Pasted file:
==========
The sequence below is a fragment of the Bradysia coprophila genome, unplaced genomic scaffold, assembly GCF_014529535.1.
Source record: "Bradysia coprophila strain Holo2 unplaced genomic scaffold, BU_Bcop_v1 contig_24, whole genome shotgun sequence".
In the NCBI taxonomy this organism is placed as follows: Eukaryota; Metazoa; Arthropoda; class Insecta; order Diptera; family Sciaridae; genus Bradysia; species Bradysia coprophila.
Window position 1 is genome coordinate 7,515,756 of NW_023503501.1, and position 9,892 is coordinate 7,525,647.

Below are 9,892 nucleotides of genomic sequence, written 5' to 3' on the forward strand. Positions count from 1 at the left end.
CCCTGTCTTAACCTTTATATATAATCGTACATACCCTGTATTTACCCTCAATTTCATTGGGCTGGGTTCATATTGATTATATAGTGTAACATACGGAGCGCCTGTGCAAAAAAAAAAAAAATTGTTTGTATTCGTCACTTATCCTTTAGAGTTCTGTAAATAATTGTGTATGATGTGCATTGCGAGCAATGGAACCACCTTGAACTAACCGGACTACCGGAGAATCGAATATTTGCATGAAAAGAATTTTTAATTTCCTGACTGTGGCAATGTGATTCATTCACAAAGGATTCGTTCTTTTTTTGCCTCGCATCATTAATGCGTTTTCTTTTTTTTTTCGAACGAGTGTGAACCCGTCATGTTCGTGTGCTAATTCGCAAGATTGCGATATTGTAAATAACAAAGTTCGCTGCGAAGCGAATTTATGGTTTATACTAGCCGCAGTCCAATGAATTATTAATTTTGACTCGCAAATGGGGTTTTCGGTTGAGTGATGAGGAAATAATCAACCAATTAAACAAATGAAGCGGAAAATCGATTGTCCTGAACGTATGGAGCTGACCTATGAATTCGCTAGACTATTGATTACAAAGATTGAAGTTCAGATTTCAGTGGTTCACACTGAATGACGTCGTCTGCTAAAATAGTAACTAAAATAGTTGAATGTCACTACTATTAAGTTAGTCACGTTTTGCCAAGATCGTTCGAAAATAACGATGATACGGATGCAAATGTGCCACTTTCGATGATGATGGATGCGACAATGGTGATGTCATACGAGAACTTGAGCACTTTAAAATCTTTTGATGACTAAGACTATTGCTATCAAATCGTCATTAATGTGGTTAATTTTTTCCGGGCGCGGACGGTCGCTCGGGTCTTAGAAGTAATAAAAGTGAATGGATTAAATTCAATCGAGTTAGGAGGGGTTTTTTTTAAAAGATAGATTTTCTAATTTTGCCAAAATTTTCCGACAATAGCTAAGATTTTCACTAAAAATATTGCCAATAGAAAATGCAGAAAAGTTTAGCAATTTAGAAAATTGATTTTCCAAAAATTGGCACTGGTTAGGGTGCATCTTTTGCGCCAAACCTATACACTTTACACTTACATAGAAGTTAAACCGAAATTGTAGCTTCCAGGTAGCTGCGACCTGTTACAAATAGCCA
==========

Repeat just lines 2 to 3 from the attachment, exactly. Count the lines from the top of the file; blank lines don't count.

Source record: "Bradysia coprophila strain Holo2 unplaced genomic scaffold, BU_Bcop_v1 contig_24, whole genome shotgun sequence".
In the NCBI taxonomy this organism is placed as follows: Eukaryota; Metazoa; Arthropoda; class Insecta; order Diptera; family Sciaridae; genus Bradysia; species Bradysia coprophila.